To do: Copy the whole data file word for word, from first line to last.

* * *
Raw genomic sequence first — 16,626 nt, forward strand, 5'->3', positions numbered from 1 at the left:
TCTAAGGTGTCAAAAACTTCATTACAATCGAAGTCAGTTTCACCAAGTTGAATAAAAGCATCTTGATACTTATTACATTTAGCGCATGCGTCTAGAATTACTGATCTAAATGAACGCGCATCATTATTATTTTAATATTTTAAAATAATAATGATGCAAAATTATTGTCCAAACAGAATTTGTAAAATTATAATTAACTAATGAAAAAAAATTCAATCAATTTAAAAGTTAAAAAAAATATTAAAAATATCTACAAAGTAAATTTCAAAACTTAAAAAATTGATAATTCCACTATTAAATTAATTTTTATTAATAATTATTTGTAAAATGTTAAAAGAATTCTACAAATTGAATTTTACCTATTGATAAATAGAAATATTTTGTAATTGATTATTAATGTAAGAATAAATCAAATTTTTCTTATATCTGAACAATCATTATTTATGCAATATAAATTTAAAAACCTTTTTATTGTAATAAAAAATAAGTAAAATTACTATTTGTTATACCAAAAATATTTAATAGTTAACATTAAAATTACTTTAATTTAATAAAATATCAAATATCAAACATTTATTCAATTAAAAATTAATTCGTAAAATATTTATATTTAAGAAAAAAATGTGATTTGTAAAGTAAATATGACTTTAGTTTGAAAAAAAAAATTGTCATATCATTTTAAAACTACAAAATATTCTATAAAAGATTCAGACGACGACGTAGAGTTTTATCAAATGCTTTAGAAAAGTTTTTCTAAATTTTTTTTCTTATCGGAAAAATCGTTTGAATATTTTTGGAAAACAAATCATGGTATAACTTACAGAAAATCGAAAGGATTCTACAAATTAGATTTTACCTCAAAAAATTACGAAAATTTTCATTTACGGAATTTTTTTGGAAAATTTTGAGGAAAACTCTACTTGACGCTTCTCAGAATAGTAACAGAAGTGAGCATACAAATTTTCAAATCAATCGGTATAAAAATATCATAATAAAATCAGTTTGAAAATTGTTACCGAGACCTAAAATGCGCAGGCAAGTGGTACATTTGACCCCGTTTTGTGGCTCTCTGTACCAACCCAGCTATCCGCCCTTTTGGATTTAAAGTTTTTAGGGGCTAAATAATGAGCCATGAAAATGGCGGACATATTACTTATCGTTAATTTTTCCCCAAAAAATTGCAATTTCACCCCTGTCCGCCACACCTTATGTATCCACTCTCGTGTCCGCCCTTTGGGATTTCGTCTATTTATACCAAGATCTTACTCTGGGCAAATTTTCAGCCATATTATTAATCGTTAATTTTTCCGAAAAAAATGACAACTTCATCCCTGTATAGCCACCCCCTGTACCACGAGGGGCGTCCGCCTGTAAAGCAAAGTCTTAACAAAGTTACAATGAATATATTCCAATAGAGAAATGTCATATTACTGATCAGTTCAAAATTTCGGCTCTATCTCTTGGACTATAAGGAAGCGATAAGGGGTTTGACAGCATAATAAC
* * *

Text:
Raw genomic sequence first — 16,626 nt, forward strand, 5'->3', positions numbered from 1 at the left:
TCTAAGGTGTCAAAAACTTCATTACAATCGAAGTCAGTTTCACCAAGTTGAATAAAAGCATCTTGATACTTATTACATTTAGCGCATGCGTCTAGAATTACTGATCTAAATGAACGCGCATCATTATTATTTTAATATTTTAAAATAATAATGATGCAAAATTATTGTCCAAACAGAATTTGTAAAATTATAATTAACTAATGAAAAAAAATTCAATCAATTTAAAAGTTAAAAAAAATATTAAAAATATCTACAAAGTAAATTTCAAAACTTAAAAAATTGATAATTCCACTATTAAATTAATTTTTATTAATAATTATTTGTAAAATGTTAAAAGAATTCTACAAATTGAATTTTACCTATTGATAAATAGAAATATTTTGTAATTGATTATTAATGTAAGAATAAATCAAATTTTTCTTATATCTGAACAATCATTATTTATGCAATATAAATTTAAAAACCTTTTTATTGTAATAAAAAATAAGTAAAATTACTATTTGTTATACCAAAAATATTTAATAGTTAACATTAAAATTACTTTAATTTAATAAAATATCAAATATCAAACATTTATTCAATTAAAAATTAATTCGTAAAATATTTATATTTAAGAAAAAAATGTGATTTGTAAAGTAAATATGACTTTAGTTTGAAAAAAAAAATTGTCATATCATTTTAAAACTACAAAATATTCTATAAAAGATTCAGACGACGACGTAGAGTTTTATCAAATGCTTTAGAAAAGTTTTTCTAAATTTTTTTTCTTATCGGAAAAATCGTTTGAATATTTTTGGAAAACAAATCATGGTATAACTTACAGAAAATCGAAAGGATTCTACAAATTAGATTTTACCTCAAAAAATTACGAAAATTTTCATTTACGGAATTTTTTTGGAAAATTTTGAGGAAAACTCTACTTGACGCTTCTCAGAATAGTAACAGAAGTGAGCATACAAATTTTCAAATCAATCGGTATAAAAATATCATAATAAAATCAGTTTGAAAATTGTTACCGAGACCTAAAATGCGCAGGCAAGTGGTACATTTGACCCCGTTTTGTGGCTCTCTGTACCAACCCAGCTATCCGCCCTTTTGGATTTAAAGTTTTTAGGGGCTAAATAATGAGCCATGAAAATGGCGGACATATTACTTATCGTTAATTTTTCCCCAAAAAATTGCAATTTCACCCCTGTCCGCCACACCTTATGTATCCACTCTCGTGTCCGCCCTTTGGGATTTCGTCTATTTATACCAAGATCTTACTCTGGGCAAATTTTCAGCCATATTATTAATCGTTAATTTTTCCGAAAAAAATGACAACTTCATCCCTGTATAGCCACCCCCTGTACCACGAGGGGCGTCCGCCTGTAAAGCAAAGTCTTAACAAAGTTACAATGAATATATTCCAATAGAGAAATGTCATATTACTGATCAGTTCAAAATTTCGGCTCTATCTCTTGGACTATAAGGAAGCGATAAGGGGTTTGACAGCATAATAAC